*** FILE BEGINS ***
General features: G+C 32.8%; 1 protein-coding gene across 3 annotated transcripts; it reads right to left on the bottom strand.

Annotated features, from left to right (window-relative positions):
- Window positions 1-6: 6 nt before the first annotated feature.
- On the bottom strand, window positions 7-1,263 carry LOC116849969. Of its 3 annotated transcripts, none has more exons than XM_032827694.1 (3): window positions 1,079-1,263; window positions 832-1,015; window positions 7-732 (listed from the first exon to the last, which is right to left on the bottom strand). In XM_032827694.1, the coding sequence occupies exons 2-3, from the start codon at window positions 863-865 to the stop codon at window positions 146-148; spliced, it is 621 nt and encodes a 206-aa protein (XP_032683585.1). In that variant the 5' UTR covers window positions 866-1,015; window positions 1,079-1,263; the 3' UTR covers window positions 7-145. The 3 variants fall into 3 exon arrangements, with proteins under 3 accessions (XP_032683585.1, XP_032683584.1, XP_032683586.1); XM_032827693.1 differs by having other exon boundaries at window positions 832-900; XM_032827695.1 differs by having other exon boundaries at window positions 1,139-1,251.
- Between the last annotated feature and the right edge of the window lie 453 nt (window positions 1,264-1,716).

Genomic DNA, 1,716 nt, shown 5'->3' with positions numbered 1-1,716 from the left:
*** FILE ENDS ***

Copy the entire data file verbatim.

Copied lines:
General features: G+C 32.8%; 1 protein-coding gene across 3 annotated transcripts; it reads right to left on the bottom strand.

Annotated features, from left to right (window-relative positions):
- Window positions 1-6: 6 nt before the first annotated feature.
- On the bottom strand, window positions 7-1,263 carry LOC116849969. Of its 3 annotated transcripts, none has more exons than XM_032827694.1 (3): window positions 1,079-1,263; window positions 832-1,015; window positions 7-732 (listed from the first exon to the last, which is right to left on the bottom strand). In XM_032827694.1, the coding sequence occupies exons 2-3, from the start codon at window positions 863-865 to the stop codon at window positions 146-148; spliced, it is 621 nt and encodes a 206-aa protein (XP_032683585.1). In that variant the 5' UTR covers window positions 866-1,015; window positions 1,079-1,263; the 3' UTR covers window positions 7-145. The 3 variants fall into 3 exon arrangements, with proteins under 3 accessions (XP_032683585.1, XP_032683584.1, XP_032683586.1); XM_032827693.1 differs by having other exon boundaries at window positions 832-900; XM_032827695.1 differs by having other exon boundaries at window positions 1,139-1,251.
- Between the last annotated feature and the right edge of the window lie 453 nt (window positions 1,264-1,716).

Genomic DNA, 1,716 nt, shown 5'->3' with positions numbered 1-1,716 from the left: